clock menu more-arrow no yes mobile

Filed under:

FanPost Friday recap: How you became a fan

There were a wide range of answers of how you all came to love this team

Mark Fidrych...

Last Friday we gave you this FanPost prompt: Tell us how you became a Detroit Tigers fan. We got a good turnout this week! Here’s what you said.

sluggonauts: “I spent most my childhood growing up outside NYC, my mom was from Toledo. In summer 1978 on a trip to Toledo, my grandfather, a lifelong Tigers fan, took me to my first game. Bottom of ninth, two outs, down a run, Ron Leflore gets on first. We are all chanting, ‘Go Ron Go.’
Hoping he steals, then the light hitting Lou Whitaker can get him home with a single. To everyone's surprise...BOOM. Lou hits his first career homerun. Place went crazy and the energy was off the charts. After the game, my grandfather doesn't ask me, but tells me I'm a Tiger's fan.”

Razor Von Okham: “I guess being born a male in the suburbs of Detroit is the biggest reason, but i have always been proud to sport the Olde English D, no matter how many games they lose. It was the summer of '79, against the Twins, who were even worse than the Tigers back then. My father took me and honestly, I will never forget the green grass when coming through the concourse — I've never seen anything so beautiful in my life. It just grabbed my attention and has had a hold of my soul ever since.”

subic sailor: “I have always been a Tiger fan since I lived in Battle Creek. But when I was 10 my dad brought us to Tiger Stadium for the first time. Was not impressed — looked like an old warehouse. All my cathedral dreams were shattered but were soon brought back the minute I walked into the stadium.
I knew right then nothing will keep me from loving my Tigers.”

ADrain: “2006 was the first time that I consistently watching the Tigers. I remember getting the Free Press "Who's Your Tiger" cards from my piano teacher that summer, collecting the Guillen, Pudge, Granderson cards. I distinctly remember the ecstasy of the Tigers winning the ALDS over the Yankees, but the excitement of that season culminated in the ALCS. At the start of the ALCS, my mom told me that she had obtained tickets to Game 4 of the series, and I was pumped. Then of course, it became clear that the Tigers would have a chance to go to the World Series with a win that night. It was a chilly brisk afternoon that got colder as the evening wore on. I don't remember a lot from that game, but of course I remember the 9th inning clear as day. The excitement of praying for a Maggs hit and then hearing the crack of the bat. My confession is that I never saw the ball leave the park. I was only 7 and everyone around me jumped up, blocking my vision. But I heard my uncle yell "this one is gonna go!" and then the eruption of the crowd. The screaming.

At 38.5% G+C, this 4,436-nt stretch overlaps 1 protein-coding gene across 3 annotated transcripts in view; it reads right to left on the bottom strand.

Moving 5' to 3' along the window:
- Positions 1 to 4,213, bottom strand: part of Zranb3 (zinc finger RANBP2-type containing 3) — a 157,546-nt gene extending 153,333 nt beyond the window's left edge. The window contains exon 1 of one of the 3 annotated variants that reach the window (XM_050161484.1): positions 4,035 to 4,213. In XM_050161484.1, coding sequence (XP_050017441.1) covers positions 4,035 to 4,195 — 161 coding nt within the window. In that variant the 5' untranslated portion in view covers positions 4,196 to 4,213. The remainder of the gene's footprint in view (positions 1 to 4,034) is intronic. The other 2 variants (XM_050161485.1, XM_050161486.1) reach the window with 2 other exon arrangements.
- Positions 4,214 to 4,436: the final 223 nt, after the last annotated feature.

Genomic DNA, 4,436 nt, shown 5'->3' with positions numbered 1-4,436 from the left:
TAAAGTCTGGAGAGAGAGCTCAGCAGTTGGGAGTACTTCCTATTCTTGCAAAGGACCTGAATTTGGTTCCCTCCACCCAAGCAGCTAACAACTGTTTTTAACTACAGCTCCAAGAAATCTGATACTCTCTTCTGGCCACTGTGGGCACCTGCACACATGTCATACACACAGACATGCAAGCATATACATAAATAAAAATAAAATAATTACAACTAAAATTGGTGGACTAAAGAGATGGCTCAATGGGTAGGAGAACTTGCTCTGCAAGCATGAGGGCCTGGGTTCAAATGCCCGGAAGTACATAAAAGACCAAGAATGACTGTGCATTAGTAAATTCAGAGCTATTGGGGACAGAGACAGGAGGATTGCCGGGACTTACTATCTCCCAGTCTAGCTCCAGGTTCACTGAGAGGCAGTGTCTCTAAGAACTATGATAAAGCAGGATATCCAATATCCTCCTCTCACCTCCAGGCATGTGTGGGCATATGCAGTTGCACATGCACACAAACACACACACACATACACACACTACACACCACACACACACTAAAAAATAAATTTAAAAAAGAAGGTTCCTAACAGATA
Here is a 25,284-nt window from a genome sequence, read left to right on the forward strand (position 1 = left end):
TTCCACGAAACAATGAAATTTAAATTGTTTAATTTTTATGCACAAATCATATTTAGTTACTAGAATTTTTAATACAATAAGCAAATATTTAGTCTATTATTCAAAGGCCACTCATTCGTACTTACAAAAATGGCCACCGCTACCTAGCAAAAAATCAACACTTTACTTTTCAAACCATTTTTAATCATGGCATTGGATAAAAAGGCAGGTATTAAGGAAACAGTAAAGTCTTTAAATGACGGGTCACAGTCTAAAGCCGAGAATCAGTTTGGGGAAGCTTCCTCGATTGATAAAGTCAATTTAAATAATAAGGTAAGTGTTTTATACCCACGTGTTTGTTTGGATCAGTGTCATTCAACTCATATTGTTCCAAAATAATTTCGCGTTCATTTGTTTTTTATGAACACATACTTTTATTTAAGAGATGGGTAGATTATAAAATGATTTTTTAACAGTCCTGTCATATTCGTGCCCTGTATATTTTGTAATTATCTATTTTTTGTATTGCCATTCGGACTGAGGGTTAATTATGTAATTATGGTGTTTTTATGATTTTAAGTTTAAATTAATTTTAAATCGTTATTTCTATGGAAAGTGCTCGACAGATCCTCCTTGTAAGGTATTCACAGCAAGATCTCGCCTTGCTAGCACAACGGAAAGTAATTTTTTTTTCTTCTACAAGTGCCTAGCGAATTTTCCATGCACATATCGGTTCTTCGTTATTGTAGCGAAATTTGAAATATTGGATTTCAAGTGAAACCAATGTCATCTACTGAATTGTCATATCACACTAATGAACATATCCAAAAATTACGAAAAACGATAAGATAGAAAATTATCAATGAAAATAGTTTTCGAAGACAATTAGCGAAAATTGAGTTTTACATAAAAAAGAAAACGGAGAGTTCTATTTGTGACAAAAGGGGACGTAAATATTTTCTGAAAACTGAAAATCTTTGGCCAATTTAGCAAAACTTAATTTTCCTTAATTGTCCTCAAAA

From that moment forward, I was a diehard Tigers fan.”

Kid Slovak: “I was born and lived in NE Ohio until 2003 and was a devout Tribe fan for all of that time. I love the game and spent many great days and nights in Cleveland Stadium and then Jacobs Field.
A promotion and transfer resulted in a move to southeast Michigan and the Metro Detroit area. No more local Indians TV games. Bummer, but I love baseball so I watched the Tigers play. It was weird — the team kinda sucked but the fans, oh the fans didn't seem to care about that so much. Rather than playing to an empty ballpark like the Indians in their off years, the Tigers enjoyed decent crowds and great fan support.
I can't really explain it, but I began to appreciate the Tigers and their great history more and more, to the point where I suddenly realized I had unconsciously switched to supporting the Tigers wholeheartedly and wanted them to whip that team from Ohio.”

Be sure to go back and read the full posts, if you haven’t yet, as I condensed them down a bit. Thanks for participating!